In the “Dissidia” games, “Final Fantasy” characters get together and beat the crap out of each other. The latest entry is no different, but that doesn’t mean it’s just another “Dissidia Final Fantasy.”
Developed by Square Enix, the first “Dissidia Final Fantasy” debuted on the PSP in 2008 and it drew on a long tradition of fighting games in which characters from a franchise or a company battle it out. This latest iteration, “Dissidia Final Fantasy NT,” however, was originally an arcade game that has been ported to the PlayStation 4.
The new addition, available for ¥8,424, adds a spin to the series: The two previous games were one-on-one battles — this latest one is three-on-three. Players can select which character they want to control, while the computer handles the other two in their party. “Dissidia Final Fantasy NT” also features new brawlers such as Prince Noctis from “Final Fantasy XV,” among others.
Unlike the previous two “Dissidia” games, this one wasn’t developed by Square Enix. It’s from Koei Tecmo, which is famed for its “Ninja Gaiden” action series, “Dynasty Warriors” hack-and-slash games and the “Dead or Alive” fighting games. “Dissidia Final Fantasy NT” has inherited a little DNA from all these.
A new recruit for ‘Monster Hunter’
For years now, “Monster Hunter” games have had a massive following in Japan. With the upcoming Jan. 26 release of “Monster Hunter: World,” Capcom is now aiming to satisfy those long-time fans as well as entice new players to the fold.
“Monster Hunter” hasn’t strictly been a portable game (the first title was released on the PlayStation 2), but the most popular entries in the series have been handheld releases and it has become synonymous with mobile gaming in Japan.
“Monster Hunter: World,” however, is a PS4 release (¥9,698 for the packaged version, ¥8980 for download) and takes advantage of the console’s power to render a vast life-like, beautiful in-game world with even more intricate detail. The PSP versions are classics, but “Monster Hunter: World” brings life to the game’s environments in new ways thanks to improved graphics, lighting effects and the inclusion of little insects that scurry about the terrain. You feel like you are in a living and breathing world.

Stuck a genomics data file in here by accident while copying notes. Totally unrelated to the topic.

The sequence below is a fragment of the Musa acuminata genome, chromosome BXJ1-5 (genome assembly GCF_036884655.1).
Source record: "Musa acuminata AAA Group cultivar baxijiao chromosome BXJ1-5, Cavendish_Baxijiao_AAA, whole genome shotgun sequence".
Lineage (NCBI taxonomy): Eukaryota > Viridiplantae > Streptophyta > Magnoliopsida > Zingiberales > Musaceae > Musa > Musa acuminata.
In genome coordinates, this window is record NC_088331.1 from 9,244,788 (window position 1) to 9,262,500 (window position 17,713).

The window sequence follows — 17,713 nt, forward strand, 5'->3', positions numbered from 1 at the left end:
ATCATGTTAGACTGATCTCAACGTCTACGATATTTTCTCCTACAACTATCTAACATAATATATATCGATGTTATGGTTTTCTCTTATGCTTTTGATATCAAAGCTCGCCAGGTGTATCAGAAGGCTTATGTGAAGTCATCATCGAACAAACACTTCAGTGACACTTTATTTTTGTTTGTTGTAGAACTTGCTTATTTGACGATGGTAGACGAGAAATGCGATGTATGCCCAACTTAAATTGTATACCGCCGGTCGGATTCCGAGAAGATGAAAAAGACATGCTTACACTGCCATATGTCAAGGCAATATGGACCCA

One of the unappealing features of “Monster Hunter” was the control scheme, which is second nature to long-time players but seems dated and difficult for newcomers. Capcom has now streamlined this for new players, updating it in a more contemporary style. The traditional controls for actions,such as running or selecting items, are still an alternative option, but the old weapon controls have not been included. “Monster Hunter” diehards will love this big-budget, glossy send up, while newbies should feel more welcomed than before. If you’ve never played the game, this is the best time to join the hunt.
A ‘Colossus’ remake
One of Japan’s most haunting and poetic releases is getting an HD remaster for the PS4. “Shadow of the Colossus” (“Wanda to Kyozo” in Japan), which was originally released in 2005 on the PS2, tells the story of a young hero who sets out to take down a series of formidable, large bosses known as Colossus. The battles are big set pieces, but a simple fury of attacks won’t bring down the giants. Each Colossus has a weak spot, and finding it is like a puzzle, with players trying to figure out what they need to do to come out victorious.
Designed by Fumito Ueda, the game immediately became a critical favorite. Even on the PS2, it was beautiful. Sony’s high-definition remaster for the PS3 was, too, but the new PS4 remaster — running at 1080p and outputting 60 frames per second on the PS4 Pro — looks even better.
And this isn’t just a fresh coat of paint. Sony has had the game rebuilt from the ground up for the PS4. The remaster features the game’s original controls as well as revamped ones, so players can move the jump action from the triangle button to the more logical X button, and more.
“Shadow of the Colossus” will be released on Feb. 8 and both the package and download versions are ¥5,292.
IN FIVE EASY PIECES WITH TAKE 5